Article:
A new report released today outlines the likely investment required in large-scale generation to 2030 across Australia, to meet reliability and emissions requirements. It also underscores the importance of policy certainty to ensure the scale of investment required can be achieved, and that private investment cannot be taken for granted.
The report, by Newgrange Consulting, was commissioned by the Australian Energy Council and estimates that around $25 billion in investment will be needed to 2030. The largest proportion of investment is expected to go into new wind farms (51 per cent), followed by pumped hydro, large-scale solar and battery storage. The remainder of the investment is expected to be made in solar thermal and gas-fired power plants. These shares are predictions based on projections of relative technology costs assuming the market is allowed to choose the best way to meet customers’ need for reliable supply and the commonwealth’s emissions target for the sector. If the market is distorted or policy remains uncertain, costs will be higher.
The scale of the spend shown excludes the investment that is likely to be needed in the transmission and distribution networks to deliver electricity to homes and businesses, or the billions that will be collectively invested by households and businesses in rooftop solar, batteries and other distributed energy resources, or the additional capital to maintain existing assets.
Given the scale of investment required, the big challenge for policy makers, the report highlights, is ensuring that investors have sufficient confidence in the market and the overall policy settings to deliver the capital. If emissions reductions for electricity become more ambitious, the amount required will further increase. The report points to previous estimates that emissions reductions and policies greater than the proposed National Energy Guarantee would drive investments of between $35 billion and $71 billion to 2030.
“Generation is … much more affected than other types of investment by the chronic instability that has plagued Australian carbon policy. The uncertainty this creates for investors is not just limited to highly emissive generation like coal-fired plant. The return on a renewable generator is also affected by uncertainty about how their more emissions intensive competitors will be treated, and the value of storage investment depends on the overall mix of generation in the market,” the report notes.
New South Wales is expected to account for the largest proportion of the investment, followed by Queensland and South Australia (see figure 2 below).
The expected capacity across the different states of the National Electricity Market (NEM) and WA’s Wholesale Electricity Market (WEM)[i] is 13,431MW as shown below. (Note the smaller grids in northern WA and NT were excluded). The majority of this investment – some 90 per cent – will occur in the NEM, spread across states largely in line with their current demand, except South Australia and Victoria that have less.
Electricity markets are designed to balance supply and demand, with price used as a signal to denote scarcity and encourage new capacity investment. The report notes that while the NEM and the WEM still have state-owned generators as well as private generators, the markets were predicated on attracting private investment capital. Private investors need confidence that they can achieve a risk-adjusted return over the life of their investment.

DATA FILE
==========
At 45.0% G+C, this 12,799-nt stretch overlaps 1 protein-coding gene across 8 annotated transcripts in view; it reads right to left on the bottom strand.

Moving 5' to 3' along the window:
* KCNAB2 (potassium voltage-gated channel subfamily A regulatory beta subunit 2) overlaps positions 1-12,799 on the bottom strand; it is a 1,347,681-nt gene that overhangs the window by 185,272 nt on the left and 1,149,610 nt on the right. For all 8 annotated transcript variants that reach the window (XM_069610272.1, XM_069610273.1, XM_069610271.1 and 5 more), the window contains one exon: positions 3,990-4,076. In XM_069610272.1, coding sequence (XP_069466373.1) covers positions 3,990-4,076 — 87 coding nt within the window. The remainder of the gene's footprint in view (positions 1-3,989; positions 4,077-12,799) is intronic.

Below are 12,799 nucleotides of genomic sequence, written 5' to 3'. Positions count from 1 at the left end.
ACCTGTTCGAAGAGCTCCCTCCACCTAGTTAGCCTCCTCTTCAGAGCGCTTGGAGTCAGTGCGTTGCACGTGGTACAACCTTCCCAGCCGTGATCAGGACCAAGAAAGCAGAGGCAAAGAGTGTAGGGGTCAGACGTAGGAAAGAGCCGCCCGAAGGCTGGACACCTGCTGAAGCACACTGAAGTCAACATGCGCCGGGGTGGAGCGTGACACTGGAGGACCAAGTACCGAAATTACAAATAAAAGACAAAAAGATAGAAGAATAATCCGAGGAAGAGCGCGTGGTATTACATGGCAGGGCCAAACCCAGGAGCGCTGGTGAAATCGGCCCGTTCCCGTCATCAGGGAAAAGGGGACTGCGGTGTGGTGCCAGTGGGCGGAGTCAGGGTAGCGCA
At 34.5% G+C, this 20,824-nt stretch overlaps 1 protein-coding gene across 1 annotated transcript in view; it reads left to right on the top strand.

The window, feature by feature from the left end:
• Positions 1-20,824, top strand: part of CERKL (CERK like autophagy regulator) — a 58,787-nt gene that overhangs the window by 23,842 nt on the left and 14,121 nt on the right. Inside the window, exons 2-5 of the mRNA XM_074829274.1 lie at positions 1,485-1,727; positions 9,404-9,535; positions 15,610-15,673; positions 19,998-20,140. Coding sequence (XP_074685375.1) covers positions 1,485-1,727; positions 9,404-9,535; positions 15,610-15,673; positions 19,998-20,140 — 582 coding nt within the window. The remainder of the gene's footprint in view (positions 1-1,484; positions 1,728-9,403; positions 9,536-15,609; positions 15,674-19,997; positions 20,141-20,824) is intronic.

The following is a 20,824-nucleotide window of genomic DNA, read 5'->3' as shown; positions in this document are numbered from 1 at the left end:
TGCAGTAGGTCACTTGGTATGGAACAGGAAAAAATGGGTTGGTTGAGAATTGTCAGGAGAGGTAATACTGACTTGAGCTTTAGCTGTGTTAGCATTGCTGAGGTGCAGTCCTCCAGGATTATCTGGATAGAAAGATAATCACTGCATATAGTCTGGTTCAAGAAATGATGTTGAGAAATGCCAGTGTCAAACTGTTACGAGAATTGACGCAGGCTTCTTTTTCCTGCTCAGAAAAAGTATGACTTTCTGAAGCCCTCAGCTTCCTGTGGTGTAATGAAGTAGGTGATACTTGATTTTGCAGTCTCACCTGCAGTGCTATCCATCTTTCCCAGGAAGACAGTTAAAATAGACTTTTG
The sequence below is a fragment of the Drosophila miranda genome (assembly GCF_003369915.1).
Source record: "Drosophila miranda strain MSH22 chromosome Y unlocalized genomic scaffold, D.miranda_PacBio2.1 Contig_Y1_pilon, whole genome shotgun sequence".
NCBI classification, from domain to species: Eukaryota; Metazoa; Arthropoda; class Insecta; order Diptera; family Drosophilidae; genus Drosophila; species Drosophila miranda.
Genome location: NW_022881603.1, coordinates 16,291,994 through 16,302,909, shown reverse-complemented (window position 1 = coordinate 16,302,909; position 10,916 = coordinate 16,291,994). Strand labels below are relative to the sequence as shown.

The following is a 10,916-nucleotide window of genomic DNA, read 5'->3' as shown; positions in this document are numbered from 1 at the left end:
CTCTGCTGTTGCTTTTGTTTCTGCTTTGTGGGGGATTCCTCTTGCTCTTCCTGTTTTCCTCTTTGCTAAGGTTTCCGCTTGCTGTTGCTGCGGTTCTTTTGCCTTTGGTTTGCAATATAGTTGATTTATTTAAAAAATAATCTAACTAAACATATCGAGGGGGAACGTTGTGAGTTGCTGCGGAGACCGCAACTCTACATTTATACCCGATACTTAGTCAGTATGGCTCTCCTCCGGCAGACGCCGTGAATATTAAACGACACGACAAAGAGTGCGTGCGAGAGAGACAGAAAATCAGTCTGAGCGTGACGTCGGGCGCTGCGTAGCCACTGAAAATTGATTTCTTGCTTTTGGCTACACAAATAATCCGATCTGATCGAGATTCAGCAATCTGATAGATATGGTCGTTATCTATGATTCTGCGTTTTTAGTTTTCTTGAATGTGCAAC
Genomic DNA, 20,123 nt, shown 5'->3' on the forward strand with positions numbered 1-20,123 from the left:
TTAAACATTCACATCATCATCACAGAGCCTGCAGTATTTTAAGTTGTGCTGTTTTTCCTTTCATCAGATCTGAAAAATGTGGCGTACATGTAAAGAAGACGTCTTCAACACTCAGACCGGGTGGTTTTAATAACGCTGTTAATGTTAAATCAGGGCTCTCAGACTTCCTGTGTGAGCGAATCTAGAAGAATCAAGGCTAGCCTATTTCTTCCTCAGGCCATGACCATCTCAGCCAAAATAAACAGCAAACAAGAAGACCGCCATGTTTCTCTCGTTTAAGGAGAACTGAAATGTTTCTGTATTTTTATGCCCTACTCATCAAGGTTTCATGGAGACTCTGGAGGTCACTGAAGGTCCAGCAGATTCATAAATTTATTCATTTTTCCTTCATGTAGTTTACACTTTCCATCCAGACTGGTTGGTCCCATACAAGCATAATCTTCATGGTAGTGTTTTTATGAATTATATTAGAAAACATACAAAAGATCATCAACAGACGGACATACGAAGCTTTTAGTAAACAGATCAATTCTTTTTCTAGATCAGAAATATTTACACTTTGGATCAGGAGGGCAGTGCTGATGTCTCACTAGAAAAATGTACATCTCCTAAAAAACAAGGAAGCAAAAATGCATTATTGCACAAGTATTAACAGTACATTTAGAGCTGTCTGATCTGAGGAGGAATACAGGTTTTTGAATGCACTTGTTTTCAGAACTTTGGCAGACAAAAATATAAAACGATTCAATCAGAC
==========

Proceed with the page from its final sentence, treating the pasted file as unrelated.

The report notes that investors can do this either through taking the merchant risk or they can manage their risk through contracting with a counterparty such as a retailer or a large user. In the case of the so-called gentailers, they own both retail and generation assets to create an internal hedge, which also puts them in a position to underwrite investment.
“This vertical integration has been raised as potentially affecting competition, specifically in the NEM (Energy Security Board 2018). In practice however, vertical integration has been an important vehicle for new entry into the market,” Newgrange said.
The report concludes that investment cannot be taken for granted, and that policymakers need to “understand the value of stability to the sector – and ultimately to its customers”.
“Investors require risk adjusted returns and the risks of investment in electricity generation under chronic carbon policy uncertainty are material.”
This risk is not limited to high carbon intensity generation like coal-fired plant. The return for renewable generation is also affected by uncertainty about how the more emissions intensive competitors will be treated, and the value of storage investment will depend on the overall generation mix.
In February Texas endured a winter storm that dragged temperatures well below freezing. Electricity generation plant and gas infrastructure proved unprepared for these temperatures and around a third of the state’s effective capacity went offline for some or all of this period, just as demand was spiking to a new winter record.
A perennial discussion in energy market policy is the contest between what we are ultimately trying to achieve: “customer benefits” or “market benefits”. When making market rules, or building monopoly assets, rules require that we assess “net market” benefits. A number of recent government policies have been justified on customer benefit assessments alone.
The economics of traditional plants are well understood, but since their construction, the way they need to operate has changed substantially. This has been driven by a combination of the age of the plants as well as the large influx of renewables, which is changing the supply and demand patterns of the grid.
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